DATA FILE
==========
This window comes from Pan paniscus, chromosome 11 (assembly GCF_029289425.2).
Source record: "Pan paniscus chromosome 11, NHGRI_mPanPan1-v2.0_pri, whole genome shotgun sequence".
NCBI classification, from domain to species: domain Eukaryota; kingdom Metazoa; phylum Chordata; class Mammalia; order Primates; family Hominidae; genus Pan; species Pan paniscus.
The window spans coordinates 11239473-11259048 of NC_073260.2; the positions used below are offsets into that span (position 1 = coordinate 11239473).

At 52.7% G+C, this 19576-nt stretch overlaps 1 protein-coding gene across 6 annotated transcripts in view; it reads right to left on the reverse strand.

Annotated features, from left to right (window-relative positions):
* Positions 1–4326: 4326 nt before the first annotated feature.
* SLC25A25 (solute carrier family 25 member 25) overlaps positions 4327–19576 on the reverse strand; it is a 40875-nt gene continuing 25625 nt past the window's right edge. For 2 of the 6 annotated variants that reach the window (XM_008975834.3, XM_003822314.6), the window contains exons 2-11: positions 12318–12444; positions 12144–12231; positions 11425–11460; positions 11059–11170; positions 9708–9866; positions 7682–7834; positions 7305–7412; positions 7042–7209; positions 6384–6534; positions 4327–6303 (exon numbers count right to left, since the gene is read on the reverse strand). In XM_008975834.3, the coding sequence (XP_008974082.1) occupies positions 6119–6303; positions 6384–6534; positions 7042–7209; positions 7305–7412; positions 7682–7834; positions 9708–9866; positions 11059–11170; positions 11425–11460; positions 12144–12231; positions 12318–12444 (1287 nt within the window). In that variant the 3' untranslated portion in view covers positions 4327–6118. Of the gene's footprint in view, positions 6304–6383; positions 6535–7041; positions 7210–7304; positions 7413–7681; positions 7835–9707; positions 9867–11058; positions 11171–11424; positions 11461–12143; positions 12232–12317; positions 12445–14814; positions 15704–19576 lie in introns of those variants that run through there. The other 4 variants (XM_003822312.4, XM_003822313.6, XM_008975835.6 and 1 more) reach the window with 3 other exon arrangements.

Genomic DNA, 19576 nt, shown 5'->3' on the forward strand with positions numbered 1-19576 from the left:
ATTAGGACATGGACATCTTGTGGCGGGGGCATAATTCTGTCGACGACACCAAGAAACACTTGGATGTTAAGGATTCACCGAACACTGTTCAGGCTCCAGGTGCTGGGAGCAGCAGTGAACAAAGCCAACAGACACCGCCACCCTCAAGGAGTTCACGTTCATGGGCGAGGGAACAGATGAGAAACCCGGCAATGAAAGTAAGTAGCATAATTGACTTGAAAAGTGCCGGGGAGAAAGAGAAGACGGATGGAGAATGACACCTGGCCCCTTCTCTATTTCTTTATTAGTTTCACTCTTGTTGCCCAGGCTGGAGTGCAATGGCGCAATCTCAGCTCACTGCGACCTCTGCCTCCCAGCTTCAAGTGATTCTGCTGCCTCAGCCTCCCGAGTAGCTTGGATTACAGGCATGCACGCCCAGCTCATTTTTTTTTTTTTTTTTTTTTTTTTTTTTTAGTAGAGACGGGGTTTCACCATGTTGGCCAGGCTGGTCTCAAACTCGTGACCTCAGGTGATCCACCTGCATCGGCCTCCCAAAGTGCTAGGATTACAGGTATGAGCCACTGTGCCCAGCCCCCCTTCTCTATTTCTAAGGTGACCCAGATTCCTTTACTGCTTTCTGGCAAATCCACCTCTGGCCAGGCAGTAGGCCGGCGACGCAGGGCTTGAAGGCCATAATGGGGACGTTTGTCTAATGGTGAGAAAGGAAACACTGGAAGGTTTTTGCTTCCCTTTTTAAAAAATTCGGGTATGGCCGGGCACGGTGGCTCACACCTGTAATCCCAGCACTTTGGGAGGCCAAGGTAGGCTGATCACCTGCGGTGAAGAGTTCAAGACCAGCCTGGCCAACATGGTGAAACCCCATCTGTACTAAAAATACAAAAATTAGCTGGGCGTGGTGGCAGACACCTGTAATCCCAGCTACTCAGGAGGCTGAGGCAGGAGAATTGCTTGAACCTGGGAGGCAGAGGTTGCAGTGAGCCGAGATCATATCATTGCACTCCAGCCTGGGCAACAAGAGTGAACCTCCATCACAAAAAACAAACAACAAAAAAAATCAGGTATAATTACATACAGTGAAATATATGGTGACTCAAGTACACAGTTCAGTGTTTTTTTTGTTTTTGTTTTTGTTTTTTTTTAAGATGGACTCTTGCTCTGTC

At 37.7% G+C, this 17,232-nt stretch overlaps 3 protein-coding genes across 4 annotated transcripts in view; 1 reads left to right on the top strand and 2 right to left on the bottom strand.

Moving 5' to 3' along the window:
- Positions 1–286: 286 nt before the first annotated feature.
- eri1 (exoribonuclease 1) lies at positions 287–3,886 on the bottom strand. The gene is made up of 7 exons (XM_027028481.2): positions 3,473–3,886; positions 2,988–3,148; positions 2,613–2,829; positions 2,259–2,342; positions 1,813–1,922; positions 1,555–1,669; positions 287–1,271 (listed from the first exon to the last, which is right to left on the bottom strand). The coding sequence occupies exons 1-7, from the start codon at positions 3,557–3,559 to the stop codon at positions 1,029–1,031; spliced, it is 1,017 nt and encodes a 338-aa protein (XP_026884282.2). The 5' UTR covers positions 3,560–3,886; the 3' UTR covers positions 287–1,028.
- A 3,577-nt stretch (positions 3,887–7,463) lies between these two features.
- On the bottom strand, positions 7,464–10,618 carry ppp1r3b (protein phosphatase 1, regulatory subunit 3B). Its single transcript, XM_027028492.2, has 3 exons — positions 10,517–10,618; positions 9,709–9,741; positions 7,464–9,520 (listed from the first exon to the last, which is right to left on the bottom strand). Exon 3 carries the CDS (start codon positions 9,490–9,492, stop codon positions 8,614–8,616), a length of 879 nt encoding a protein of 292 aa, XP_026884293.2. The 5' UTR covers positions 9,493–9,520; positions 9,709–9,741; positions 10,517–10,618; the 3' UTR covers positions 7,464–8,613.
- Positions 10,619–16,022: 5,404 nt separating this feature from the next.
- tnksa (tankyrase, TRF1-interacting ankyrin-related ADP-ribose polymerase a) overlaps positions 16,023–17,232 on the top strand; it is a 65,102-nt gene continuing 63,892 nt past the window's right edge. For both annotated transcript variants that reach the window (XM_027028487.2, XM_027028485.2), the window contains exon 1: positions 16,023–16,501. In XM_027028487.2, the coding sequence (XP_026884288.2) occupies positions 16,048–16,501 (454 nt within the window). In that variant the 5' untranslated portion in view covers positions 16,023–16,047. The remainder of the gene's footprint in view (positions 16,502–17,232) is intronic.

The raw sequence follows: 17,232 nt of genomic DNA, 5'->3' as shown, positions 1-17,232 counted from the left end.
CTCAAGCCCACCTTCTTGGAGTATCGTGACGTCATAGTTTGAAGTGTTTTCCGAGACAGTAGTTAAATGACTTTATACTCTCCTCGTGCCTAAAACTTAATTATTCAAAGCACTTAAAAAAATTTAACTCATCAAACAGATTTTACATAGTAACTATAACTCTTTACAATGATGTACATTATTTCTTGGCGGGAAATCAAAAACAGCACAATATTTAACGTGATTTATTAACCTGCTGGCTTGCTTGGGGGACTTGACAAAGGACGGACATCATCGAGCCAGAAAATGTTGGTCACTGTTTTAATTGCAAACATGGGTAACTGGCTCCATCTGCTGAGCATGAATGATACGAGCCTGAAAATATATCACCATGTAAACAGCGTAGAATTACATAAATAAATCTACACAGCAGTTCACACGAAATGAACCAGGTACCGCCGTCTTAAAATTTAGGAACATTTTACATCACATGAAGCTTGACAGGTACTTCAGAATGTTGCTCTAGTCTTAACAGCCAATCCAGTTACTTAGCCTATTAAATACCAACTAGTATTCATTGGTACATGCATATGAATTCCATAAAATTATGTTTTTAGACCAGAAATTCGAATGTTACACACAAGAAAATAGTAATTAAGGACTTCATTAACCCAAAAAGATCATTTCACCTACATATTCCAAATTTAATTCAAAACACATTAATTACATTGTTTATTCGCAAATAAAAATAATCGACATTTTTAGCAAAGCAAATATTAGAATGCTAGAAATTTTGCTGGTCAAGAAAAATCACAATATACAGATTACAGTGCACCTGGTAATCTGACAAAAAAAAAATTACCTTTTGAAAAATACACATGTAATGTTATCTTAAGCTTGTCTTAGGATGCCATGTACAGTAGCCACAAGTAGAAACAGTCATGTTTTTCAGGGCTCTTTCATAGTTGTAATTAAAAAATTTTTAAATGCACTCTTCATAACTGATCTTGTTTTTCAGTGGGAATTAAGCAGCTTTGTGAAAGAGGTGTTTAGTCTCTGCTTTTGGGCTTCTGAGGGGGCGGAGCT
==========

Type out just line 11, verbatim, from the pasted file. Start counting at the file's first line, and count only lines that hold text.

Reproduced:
At 37.7% G+C, this 17,232-nt stretch overlaps 3 protein-coding genes across 4 annotated transcripts in view; 1 reads left to right on the top strand and 2 right to left on the bottom strand.